Blogging may make teens better writers
By JEAN NASH JOHNSON
KNIGHT RIDDER NEWSPAPERS
Someone in the academic world finally said it. Blogging, e-mailing and instant messaging among teens pay off.
Despite punctuation lapses, grammar shortcuts and creative spelling, online communication invites critical thinking and better writing, says Purdue University English professor Samantha Blackmon.
"Who cares if a student, to save time, types 'u' for 'you?' I want to see them writing more and if that means breaking a few rules, that's OK."
Students now come to college with years of online writing experience, putting them ahead of the game for research papers, says Blackmon, who studies computers and writing as well as minority rhetoric.
The best part is when they get on the computer to write to friends. They don't view it as work or learning, but see it as fun, she says.
By routinely using a blog, a kind of cyber hangout for journaling and information gathering, young writers master sourcing and critical thinking.
"Blogging forces students to be more accountable for what they say," Blackmon says. That leads to more solidly written papers.
Crandall High School senior Ansley Miller is on the computer hours at a time writing in her online journal and talking to her friends. Blogging and instant messaging have empowered her writing, she says.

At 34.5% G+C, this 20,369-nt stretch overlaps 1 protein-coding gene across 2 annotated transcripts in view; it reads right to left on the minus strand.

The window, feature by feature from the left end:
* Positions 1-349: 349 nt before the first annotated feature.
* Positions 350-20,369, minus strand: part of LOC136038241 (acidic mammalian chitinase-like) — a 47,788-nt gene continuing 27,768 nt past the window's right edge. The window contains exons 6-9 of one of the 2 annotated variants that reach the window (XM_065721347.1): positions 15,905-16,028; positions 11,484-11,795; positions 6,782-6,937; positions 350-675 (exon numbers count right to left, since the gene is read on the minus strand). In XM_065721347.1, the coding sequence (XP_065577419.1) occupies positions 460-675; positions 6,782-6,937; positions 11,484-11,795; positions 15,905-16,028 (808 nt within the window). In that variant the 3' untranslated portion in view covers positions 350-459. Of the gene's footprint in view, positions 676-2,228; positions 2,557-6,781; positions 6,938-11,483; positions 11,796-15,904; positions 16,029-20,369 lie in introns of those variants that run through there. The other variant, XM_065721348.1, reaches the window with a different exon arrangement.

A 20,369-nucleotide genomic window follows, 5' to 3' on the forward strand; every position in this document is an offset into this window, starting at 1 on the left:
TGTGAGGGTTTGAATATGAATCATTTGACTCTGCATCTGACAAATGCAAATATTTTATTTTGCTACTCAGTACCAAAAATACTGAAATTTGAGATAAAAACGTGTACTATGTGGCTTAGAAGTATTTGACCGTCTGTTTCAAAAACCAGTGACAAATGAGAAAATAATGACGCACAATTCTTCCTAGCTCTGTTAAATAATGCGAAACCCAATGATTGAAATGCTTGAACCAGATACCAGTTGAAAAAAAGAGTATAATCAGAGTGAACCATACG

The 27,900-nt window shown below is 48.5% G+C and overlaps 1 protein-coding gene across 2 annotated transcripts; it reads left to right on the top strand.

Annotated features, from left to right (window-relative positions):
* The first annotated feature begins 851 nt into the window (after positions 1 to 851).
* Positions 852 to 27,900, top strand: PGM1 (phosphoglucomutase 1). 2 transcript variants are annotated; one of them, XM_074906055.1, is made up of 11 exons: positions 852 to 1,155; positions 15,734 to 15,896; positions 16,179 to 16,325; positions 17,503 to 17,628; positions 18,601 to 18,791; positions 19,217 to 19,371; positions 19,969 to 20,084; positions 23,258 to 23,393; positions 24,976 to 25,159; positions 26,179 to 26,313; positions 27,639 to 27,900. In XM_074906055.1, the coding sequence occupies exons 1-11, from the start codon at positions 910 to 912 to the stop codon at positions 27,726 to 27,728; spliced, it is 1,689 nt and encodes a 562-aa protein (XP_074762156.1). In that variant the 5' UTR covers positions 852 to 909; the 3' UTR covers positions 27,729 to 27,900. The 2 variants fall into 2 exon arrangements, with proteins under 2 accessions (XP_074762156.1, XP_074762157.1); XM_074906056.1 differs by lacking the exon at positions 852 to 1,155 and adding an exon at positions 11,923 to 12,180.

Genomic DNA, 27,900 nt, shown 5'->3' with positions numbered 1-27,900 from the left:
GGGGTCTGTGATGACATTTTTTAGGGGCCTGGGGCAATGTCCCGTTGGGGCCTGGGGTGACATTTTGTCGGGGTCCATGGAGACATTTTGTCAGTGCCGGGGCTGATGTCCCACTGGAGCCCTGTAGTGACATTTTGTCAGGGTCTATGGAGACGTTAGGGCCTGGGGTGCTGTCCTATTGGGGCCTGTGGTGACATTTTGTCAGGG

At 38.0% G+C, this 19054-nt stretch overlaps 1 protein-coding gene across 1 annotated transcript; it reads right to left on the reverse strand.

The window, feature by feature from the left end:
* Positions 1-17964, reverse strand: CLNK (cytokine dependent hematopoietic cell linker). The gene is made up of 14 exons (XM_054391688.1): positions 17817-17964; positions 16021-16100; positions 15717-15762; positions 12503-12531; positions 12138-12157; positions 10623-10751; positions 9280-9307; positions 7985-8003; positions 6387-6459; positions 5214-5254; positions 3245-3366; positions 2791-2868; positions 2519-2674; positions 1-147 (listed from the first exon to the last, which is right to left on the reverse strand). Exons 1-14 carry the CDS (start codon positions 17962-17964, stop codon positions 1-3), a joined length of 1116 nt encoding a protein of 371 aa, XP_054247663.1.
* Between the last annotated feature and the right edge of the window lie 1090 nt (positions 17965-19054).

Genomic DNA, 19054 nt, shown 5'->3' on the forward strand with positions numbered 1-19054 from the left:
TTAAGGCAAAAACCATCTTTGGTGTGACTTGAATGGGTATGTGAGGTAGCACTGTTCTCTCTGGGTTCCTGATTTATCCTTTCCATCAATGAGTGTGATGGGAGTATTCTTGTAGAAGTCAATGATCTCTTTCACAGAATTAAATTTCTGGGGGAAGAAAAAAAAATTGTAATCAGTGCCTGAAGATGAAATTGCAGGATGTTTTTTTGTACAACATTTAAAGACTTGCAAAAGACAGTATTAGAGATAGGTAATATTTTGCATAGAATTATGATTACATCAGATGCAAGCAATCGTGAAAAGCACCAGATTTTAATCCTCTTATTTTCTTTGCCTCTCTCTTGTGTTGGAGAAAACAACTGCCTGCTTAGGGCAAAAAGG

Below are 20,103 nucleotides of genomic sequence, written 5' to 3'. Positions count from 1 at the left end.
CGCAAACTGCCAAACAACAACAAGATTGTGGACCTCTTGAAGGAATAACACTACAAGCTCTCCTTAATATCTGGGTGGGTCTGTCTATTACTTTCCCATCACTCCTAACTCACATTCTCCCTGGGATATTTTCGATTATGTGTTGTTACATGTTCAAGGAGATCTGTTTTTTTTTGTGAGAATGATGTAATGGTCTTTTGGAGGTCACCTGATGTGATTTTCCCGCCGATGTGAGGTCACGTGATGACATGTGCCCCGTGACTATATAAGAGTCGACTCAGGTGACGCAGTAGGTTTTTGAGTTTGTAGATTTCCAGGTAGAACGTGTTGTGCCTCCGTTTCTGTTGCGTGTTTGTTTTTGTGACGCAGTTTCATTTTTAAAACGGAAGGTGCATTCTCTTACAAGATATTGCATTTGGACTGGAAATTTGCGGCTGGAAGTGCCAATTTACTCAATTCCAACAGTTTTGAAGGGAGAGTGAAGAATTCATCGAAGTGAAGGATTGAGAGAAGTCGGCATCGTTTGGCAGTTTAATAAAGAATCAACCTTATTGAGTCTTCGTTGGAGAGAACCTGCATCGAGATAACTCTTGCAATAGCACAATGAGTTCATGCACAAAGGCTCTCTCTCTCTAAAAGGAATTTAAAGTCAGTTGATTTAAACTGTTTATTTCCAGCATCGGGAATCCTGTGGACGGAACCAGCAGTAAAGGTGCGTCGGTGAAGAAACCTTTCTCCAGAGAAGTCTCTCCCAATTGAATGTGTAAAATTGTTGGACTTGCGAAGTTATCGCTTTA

"When I write in my journal I feel comfortable with expressing myself."
Students are not just gossiping or writing about nonsense. Ansley says many of her friends are serious writers. The idea of building on a community of thinkers through the blog appeals to her generation. Her friends have awed her. "My friend Calvin, who writes short stories, is an immaculate writer."
Ansley, like many of her peers, has been communicating online since she was 13 and loves the convenience. On her blog, the 17-year-old writes poetry and has a comments box. She regularly receives feedback from her harshest critics - her good friends.
"Mostly their opinions help me write better," Ansley says. The experience pays off, too, because English has become her "easiest subject."
Blackmon's not surprised. High school students embrace the fun of writing in the virtual world, and in the Real World that produces English students with better attitudes, she says.
"Grammar, punctuation, the mechanics, that's possible to teach. It is not possible to teach the love of writing or critical thinking. You learn to love it by doing it."